The camera itself is superb though – certainly one of the best we’ve seen on a smartphone. There’s a f/1.8 12.2MP lens on the back and a 8MP selfie camera. This might seem par-for-the-course, but the processing built-into the Pixel 2 XL means that it packs in the detail and levels out the differences in exposure, thanks to its Auto HDR+ setting. That results in natural, insightful pictures with authentic colours and crisp edges. Both bright and dark conditions are handled with aplomb.
Moreover, the Pixel Visual Core chip, which helps make the camera so impressive, is now enabled for third-party apps too. Instagram, Snapchat and Whatsapp can now all use this to enhance snaps taken within the apps. According to Google, you’ll use less of your battery while taking photos too.
Powering the Pixel 2 XL is Android 8.0 Oreo, the most recent version of the operating system, and with it comes a menagerie of little tweaks that make this smartphone more useful than the original Pixel: picture in picture for watching videos; adaptive icons to better customise the home screen; snoozing notifications and notification dots.
Unique to Google’s brand of smartphones, there’s no pre-installed bloatware from the hardware manufacturer, like with other Android phones. That’s not to say it’s entirely customisable, however; the home screen gives over real estate to a fixed Google search bar, at the bottom, and a time and date widget at the top. Neither of which can be removed. Similarly, the back and open apps buttons can’t be flipped, unlike on other Android phones.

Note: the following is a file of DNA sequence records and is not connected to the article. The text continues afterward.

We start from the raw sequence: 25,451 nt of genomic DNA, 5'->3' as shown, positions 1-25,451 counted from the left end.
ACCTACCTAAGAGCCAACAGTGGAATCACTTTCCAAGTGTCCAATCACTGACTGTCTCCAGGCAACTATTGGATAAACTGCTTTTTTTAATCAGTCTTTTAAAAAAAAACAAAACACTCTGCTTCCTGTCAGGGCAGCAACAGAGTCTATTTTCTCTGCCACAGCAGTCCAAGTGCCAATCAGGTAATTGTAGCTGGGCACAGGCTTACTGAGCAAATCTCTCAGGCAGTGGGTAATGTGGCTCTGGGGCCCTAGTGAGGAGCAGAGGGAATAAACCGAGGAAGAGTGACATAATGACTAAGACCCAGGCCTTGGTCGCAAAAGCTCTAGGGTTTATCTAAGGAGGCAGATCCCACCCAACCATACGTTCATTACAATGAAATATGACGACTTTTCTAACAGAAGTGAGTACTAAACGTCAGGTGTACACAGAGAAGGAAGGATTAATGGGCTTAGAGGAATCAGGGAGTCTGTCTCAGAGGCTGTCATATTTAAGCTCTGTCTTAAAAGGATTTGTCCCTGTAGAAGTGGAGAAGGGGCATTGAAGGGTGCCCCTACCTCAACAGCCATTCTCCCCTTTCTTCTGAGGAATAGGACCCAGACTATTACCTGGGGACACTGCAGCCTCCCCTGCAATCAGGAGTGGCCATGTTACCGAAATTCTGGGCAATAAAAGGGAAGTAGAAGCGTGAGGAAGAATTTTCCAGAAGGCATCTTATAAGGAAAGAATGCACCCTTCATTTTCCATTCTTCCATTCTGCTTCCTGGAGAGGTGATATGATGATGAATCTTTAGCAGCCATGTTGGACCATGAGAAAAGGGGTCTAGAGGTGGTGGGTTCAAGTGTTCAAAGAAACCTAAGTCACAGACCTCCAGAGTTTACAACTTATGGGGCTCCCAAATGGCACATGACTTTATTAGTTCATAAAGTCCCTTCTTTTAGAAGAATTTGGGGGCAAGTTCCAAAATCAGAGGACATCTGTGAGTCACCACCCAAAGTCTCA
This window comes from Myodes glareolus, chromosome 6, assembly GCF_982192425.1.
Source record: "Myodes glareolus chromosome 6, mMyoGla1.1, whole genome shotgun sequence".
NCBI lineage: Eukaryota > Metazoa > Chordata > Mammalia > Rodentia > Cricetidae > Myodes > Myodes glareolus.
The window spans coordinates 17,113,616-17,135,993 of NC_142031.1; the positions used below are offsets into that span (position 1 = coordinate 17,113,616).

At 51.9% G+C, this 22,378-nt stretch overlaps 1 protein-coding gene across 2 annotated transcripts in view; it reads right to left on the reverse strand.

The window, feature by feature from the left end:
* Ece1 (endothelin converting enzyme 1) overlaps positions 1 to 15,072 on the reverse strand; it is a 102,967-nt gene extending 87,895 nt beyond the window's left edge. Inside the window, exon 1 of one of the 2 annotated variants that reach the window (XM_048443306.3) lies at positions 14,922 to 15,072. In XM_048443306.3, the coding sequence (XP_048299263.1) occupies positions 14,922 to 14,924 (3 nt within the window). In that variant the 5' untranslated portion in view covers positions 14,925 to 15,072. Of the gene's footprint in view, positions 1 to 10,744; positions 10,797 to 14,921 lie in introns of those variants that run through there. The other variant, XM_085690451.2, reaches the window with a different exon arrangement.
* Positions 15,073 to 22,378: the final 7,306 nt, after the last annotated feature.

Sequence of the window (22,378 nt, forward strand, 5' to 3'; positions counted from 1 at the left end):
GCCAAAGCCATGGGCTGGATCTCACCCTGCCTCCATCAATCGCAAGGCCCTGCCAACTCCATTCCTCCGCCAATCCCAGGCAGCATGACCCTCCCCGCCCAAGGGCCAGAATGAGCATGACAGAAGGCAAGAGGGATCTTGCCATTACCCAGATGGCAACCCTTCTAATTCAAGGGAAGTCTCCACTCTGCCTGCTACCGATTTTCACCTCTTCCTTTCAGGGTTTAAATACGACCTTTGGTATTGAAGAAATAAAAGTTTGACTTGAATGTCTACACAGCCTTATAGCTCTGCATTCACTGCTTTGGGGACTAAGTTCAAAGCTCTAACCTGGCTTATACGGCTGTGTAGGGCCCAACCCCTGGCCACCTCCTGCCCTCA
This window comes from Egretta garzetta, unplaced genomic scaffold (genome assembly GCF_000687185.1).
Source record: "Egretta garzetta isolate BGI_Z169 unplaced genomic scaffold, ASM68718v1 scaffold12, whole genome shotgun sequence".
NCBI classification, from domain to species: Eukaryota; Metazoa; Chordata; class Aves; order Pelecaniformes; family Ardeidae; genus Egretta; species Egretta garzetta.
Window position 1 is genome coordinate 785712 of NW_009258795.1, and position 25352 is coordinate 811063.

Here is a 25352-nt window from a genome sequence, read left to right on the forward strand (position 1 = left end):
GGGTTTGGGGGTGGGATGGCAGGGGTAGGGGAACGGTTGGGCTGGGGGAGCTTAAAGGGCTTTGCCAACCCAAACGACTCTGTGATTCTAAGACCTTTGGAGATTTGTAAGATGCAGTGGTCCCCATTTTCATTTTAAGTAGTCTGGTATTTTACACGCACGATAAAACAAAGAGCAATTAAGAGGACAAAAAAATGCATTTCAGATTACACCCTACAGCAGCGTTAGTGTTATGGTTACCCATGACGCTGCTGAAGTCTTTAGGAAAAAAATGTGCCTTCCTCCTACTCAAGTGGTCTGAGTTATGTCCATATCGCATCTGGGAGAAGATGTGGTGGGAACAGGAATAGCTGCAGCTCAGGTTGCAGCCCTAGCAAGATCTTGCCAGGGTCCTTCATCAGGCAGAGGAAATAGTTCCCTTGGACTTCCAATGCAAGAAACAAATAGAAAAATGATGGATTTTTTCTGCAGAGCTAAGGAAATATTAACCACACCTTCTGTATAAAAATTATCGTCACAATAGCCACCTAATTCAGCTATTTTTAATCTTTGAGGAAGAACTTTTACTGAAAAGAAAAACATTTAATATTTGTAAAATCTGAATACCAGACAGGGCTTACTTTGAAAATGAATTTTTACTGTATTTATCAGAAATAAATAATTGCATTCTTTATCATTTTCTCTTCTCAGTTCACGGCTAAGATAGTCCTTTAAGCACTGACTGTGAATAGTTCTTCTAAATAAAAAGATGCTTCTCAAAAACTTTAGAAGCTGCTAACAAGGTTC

Inside, a Qualcomm Snapdragon 835 processor keeps the phone speedy and responsive. And it’s certainly rapid in use compared with most flagship phones, with only the Samsung Galaxy S9+ giving it a run for its money. The Pixel 2 XL also has 4GB of RAM, and 64GB of storage (or 128GB, if you pay around £100 more). There’s no expandable memory, though, so no room for a microsd card.
Battery power clocks in at 3520mah, which Google claims will deliver seven hours of use from just 15 minutes of charging. We find the 2 XL has plenty of juice to get us through the day, even with heavy use.
Want more features? Try giving it a quick squeeze. The Pixel 2 and Pixel 2 XL (and the recent HTC U11) have come up with a novel
feature; you can squeeze the lower half of the phone to fire-up Google Assistant. Assuming the phone is unlocked, it’s a quick way to get Google answers.
If you still use your phone to actually make calls, you can also enjoy the fact the Pixel 2 XL automatically screens spam calls. The screen turns red and carries the message ‘suspected spam caller’, which is a neat way to avoid them.